Inside India’s presidential abode

With the new President of India being elected today, here’s a look inside the Rashtrapati Bhavan – home to the President of the world’s largest democracy.

The Rashtrapati Bhavan was inaugrated in 1931 after taking a whopping 17 years to build. The architects of this masterpiece – Sir Edwin Lutyens and Herbert Baker – were inspired by classic Indian architecture and incorporated the design style in its creation.

Originally known as Viceroy’s house during the British Raj, its name changed to Rashtrapati Bhavan post-independence. Former President of India, Shri R. Venkataraman has rightly said, “Nature and man, rock and architecture, have rarely collaborated to so fine a purpose as in the fashioning of the magnificent Rashtrapati Bhavan.”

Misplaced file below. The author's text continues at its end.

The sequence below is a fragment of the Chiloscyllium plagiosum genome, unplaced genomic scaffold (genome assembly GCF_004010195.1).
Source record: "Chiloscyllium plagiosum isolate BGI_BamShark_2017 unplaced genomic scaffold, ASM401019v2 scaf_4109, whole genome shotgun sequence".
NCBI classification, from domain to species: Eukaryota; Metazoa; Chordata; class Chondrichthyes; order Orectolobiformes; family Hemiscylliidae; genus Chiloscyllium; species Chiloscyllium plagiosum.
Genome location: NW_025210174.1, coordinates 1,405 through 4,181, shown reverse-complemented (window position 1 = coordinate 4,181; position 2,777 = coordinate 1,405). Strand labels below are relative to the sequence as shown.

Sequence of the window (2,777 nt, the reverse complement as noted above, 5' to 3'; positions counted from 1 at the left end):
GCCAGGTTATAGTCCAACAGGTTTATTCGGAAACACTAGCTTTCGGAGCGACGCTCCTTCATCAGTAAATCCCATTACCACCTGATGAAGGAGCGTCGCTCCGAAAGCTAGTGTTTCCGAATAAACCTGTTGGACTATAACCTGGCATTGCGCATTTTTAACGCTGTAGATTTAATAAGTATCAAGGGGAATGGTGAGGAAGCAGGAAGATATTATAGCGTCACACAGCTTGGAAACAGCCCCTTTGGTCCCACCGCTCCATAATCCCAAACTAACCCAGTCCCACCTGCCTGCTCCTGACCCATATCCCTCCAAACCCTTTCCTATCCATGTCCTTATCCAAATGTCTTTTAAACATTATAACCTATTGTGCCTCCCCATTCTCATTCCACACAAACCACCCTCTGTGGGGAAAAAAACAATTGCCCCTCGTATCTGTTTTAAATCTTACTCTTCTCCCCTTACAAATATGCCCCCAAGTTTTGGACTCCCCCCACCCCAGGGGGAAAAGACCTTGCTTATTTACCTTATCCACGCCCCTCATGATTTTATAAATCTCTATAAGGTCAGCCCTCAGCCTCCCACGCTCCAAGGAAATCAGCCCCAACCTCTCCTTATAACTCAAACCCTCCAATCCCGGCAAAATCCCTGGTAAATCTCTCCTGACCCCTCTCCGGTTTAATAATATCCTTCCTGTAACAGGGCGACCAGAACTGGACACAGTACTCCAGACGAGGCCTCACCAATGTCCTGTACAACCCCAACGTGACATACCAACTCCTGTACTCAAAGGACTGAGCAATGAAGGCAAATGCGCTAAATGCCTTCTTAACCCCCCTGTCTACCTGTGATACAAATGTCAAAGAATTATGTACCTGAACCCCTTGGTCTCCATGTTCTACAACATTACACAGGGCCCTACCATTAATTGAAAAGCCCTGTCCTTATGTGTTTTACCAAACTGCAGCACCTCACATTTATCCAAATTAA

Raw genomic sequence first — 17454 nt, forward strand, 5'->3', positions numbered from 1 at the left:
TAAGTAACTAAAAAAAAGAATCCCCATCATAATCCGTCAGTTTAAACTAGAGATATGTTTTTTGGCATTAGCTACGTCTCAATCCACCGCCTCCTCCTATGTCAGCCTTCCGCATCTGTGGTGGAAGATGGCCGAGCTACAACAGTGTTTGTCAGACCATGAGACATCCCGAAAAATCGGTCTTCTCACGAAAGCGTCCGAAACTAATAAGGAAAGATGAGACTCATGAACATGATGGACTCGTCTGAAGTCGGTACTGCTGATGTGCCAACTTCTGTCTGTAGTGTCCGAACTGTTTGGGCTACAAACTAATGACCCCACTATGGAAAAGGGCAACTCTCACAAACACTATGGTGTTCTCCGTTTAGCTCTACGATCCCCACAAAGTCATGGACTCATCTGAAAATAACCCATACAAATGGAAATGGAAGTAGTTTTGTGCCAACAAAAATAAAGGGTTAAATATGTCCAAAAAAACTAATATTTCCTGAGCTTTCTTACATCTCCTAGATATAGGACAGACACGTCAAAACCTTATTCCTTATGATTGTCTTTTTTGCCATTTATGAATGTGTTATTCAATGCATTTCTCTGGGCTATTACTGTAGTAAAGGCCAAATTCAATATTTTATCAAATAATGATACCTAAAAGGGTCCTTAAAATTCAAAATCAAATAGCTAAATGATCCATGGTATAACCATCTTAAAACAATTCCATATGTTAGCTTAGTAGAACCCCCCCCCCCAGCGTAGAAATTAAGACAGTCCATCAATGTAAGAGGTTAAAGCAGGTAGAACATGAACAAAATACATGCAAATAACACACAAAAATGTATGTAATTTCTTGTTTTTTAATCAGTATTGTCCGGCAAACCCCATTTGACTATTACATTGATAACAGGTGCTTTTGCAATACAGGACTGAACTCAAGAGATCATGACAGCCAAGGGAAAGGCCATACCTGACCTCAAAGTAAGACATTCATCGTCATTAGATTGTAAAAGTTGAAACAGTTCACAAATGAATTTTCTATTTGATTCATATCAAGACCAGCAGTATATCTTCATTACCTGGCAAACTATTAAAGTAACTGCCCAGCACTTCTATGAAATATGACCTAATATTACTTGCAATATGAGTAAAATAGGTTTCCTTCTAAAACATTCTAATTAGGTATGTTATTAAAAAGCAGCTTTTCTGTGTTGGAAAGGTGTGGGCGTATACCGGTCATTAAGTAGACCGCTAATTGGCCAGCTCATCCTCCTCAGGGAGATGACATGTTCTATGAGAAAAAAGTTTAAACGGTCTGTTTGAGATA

It is an H shaped building, on a 330 acre estate. The mansion has a total of 340 rooms spread over four floors, 2.5 kilometres of corridors and 190 acres of garden area. In terms of area, it is one of the largest residences of a head of state in the world. The layout plan of the building is designed around a massive square with multiple courtyards, Mughal gardens and open inner areas within. In the gallery below, you can spot some of the most significant features outside the main building.

The structure is divided into two wings, one originally for the President and other for guests. The President’s wing was so large that the last Indian governor-general C. Rajagopalachari opted to live in the smaller guest wing, a tradition following Presidents followed. The original residence wing is now used primarily for state receptions and as a guest wing for visiting heads of state. Here’s a sneak peak into the most prominent spaces within the Presidential complex.


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